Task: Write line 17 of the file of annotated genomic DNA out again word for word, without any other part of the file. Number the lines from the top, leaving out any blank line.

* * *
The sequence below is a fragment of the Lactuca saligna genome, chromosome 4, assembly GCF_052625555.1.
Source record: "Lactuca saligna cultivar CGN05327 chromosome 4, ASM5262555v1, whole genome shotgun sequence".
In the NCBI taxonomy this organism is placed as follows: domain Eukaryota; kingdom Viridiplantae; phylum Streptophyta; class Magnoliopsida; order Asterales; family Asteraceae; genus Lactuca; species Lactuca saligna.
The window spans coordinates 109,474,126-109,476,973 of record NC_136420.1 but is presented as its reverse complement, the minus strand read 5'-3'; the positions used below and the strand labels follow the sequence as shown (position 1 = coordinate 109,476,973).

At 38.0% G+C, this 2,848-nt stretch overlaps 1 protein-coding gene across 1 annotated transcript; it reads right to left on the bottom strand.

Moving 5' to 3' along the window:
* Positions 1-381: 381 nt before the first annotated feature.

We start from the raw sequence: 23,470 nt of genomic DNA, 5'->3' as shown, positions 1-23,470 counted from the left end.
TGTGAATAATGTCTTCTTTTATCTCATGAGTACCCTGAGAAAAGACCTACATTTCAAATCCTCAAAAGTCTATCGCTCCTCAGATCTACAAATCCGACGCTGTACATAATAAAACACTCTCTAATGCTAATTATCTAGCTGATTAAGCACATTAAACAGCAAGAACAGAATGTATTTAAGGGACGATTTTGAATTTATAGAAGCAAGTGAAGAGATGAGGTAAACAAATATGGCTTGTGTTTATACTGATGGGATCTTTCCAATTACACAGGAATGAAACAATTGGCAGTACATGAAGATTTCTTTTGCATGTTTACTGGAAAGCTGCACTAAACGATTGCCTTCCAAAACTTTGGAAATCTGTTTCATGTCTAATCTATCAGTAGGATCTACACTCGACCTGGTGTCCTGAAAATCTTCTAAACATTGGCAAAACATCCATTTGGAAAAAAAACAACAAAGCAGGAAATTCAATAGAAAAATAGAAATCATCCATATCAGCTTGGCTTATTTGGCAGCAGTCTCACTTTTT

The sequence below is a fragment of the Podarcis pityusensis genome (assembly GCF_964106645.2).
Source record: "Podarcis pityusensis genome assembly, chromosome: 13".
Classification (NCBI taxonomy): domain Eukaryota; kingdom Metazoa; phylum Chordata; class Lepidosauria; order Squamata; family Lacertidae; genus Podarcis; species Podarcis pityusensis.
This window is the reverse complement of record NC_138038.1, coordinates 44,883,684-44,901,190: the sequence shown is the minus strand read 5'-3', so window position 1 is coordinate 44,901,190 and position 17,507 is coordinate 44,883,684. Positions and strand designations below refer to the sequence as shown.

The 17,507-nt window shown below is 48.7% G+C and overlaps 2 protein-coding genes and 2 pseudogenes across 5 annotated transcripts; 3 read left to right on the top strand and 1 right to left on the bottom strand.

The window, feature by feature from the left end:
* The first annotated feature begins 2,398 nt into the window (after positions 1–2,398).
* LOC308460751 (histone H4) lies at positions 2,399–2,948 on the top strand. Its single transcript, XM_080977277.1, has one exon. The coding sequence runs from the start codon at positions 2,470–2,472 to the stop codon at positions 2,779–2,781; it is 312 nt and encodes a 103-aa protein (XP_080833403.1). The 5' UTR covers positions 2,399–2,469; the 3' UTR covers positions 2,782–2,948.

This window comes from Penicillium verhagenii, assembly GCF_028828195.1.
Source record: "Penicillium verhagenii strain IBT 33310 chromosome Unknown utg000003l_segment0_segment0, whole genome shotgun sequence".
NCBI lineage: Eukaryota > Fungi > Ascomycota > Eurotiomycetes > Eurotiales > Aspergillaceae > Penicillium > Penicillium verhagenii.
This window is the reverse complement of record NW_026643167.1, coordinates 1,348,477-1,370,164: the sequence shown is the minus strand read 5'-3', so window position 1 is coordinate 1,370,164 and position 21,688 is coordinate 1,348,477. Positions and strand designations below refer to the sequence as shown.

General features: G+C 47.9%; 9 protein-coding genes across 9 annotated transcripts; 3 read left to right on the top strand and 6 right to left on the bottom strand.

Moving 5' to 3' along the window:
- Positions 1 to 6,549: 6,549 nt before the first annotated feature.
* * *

* LOC308460751 (histone H4) lies at positions 2,399–2,948 on the top strand. Its single transcript, XM_080977277.1, has one exon. The coding sequence runs from the start codon at positions 2,470–2,472 to the stop codon at positions 2,779–2,781; it is 312 nt and encodes a 103-aa protein (XP_080833403.1). The 5' UTR covers positions 2,399–2,469; the 3' UTR covers positions 2,782–2,948.